Shovel-Ready

AAA

DEFINITION of 'Shovel-Ready'

A term widely used by President Barack Obama to describe a construction project that could be started as soon as it received funding. A truly "shovel-ready" project should already be planned and permitted. This term is typically used to describe infrastructure projects such as improvements to roads, bridges, highways and public transportation.

INVESTOPEDIA EXPLAINS 'Shovel-Ready'

Obama's 2009 stimulus package, passed in an attempt to spark economic recovery from the Great Recession, was supposed to fund numerous shovel-ready projects and create jobs. It was also supposed to jump-start the struggling construction industry. Time-consuming regulatory requirements delayed many projects, however, while others never happened, which subjected the president to much criticism.

RELATED TERMS
  1. The Great Recession

    The steep decline in economic activity during the late 2000s, ...
  2. Obamanomics

    A buzzword used to describe the economic philosophies of United ...
  3. Dodd-Frank Wall Street Reform and ...

    A compendium of federal regulations, primarily affecting financial ...
  4. Cash For Refrigerators

    A federal energy efficiency program introduced in the fall of ...
  5. Cash For Clunkers

    A program that allows car owners to trade in their old, less ...
  6. Troubled Asset Relief Program - ...

    A government program created for the establishment and management ...
RELATED FAQS
  1. How does neoclassical economics relate to neoliberalism?

    While it may be likely that many neoliberal thinkers endorse the use of (or even emphasize) neoclassical economics, the two ... Read Full Answer >>
  2. What are the main risks to the economy of a country that has implemented a policy ...

    The main risk to the economy of a country that has implemented a policy of austerity is the potential for a self-reinforcing, ... Read Full Answer >>
  3. What are the major laws (acts) regulating financial institutions that were created ...

    Presidents George W. Bush and Barack Obama, in conjunction with Congress, signed into law several major legislative responses ... Read Full Answer >>
  4. How should a whistleblower report unlawful or unethical behavior?

    Whistleblowing takes many forms. A whistleblower could expose government corruption, expose unethical business behavior or ... Read Full Answer >>
  5. How does wage price spiral impact interest rates?

    A wage-price spiral occurs when wages and prices rise in tandem in a self-perpetuating cycle that exerts inflationary pressure ... Read Full Answer >>
  6. Who controls the Federal Reserve Bank?

    The Federal Reserve Bank was created by an act of the U.S. Congress in 1913, but the executive and legislative branches do ... Read Full Answer >>
Related Articles
  1. Insurance

    Liquidity And Toxicity: Will TARP Fix The Financial System?

    TARP is the government's attempt to forestall a deep, extended recession. Will it work?
  2. Economics

    Why Can't Economists Agree?

    There are many reasons why economists can be given the same data and come up with entirely different conclusions.
  3. Taxes

    Do Tax Cuts Stimulate The Economy?

    Learn the logic behind the belief that reducing government income benefits everyone.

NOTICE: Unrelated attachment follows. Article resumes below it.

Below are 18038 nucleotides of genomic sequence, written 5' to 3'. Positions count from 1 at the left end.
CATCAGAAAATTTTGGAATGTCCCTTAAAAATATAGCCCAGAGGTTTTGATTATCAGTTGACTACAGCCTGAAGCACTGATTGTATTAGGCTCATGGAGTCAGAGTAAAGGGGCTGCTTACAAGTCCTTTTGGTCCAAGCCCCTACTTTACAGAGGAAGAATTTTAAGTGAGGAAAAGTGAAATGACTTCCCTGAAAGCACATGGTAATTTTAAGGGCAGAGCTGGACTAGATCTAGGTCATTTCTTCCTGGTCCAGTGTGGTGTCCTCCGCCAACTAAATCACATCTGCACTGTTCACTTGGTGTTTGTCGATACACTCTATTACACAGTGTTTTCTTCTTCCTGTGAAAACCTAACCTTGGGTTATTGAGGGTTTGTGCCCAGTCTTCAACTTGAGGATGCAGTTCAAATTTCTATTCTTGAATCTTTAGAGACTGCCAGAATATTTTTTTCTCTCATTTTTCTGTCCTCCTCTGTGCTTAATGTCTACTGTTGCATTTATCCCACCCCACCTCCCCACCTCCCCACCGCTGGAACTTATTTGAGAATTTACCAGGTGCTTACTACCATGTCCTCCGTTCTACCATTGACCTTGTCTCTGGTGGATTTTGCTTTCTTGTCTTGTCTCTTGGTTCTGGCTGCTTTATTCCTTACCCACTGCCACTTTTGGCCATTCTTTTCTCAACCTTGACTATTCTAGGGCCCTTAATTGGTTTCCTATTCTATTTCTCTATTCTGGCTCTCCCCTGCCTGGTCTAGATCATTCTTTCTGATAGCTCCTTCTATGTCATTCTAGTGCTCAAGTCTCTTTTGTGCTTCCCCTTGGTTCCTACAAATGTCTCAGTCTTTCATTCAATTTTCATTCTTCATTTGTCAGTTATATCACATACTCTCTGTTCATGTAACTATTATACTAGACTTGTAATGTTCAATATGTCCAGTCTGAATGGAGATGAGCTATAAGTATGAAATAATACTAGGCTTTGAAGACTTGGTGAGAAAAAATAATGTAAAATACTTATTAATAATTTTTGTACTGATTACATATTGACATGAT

4. Retirement

    Is The U.S. Government Too Big To Fail?

    Some think that the U.S. government is too big to fail, but one must only look at historical examples to know that it's not true.
  5. Bonds & Fixed Income

    Can Keynesian Economics Reduce Boom-Bust Cycles?

    Learn about a British economist's proposed solution to a common economic problem.
  6. Economics

    Economic Meltdowns: Let Them Burn Or Stamp Them Out?

    Whether the Fed should intervene in market bubbles is up for debate. Learn about both sides here.
  7. Active Trading

    Giants Of Finance: John Maynard Keynes

    This rock star of economics advocated government intervention at a time of free-market thinking.
  8. Investing Basics

    Understanding Related-Party Transactions

    In business, a related-party transaction refers to a transaction where parties on both sides have a common interest or relationship.
  9. Economics

    Explaining Protectionism

    Protectionism is government measures that limit imports into a country to protect commerce within that country against foreign competition.
  10. Insurance

    Why Is Health Care So Expensive In The Us?

    The U.S. is the world leader in only one area of health care: costs. Why is it so hard to rein in these expenses?

You May Also Like

Hot Definitions
  1. Multicurrency Note Facility

    A credit facility that finances short- to medium-term Euro notes. Multicurrency note facilities are denominated in many currencies. ...
  2. National Currency

    The currency or legal tender issued by a nation's central bank or monetary authority. The national currency of a nation is ...
  3. Treasury Yield

    The return on investment, expressed as a percentage, on the debt obligations of the U.S. government. Treasuries are considered ...
  4. Bund

    A bond issued by Germany's federal government, or the German word for "bond." Bunds are the German equivalent of U.S. Treasury ...
  5. European Central Bank - ECB

    The central bank responsible for the monetary system of the European Union (EU) and the euro currency. The bank was formed ...
  6. Quantitative Easing

    An unconventional monetary policy in which a central bank purchases private sector financial assets in order to lower interest ...
Trading Center
×

You are using adblocking software

Want access to all of Investopedia? Add us to your “whitelist”
so you'll never miss a feature!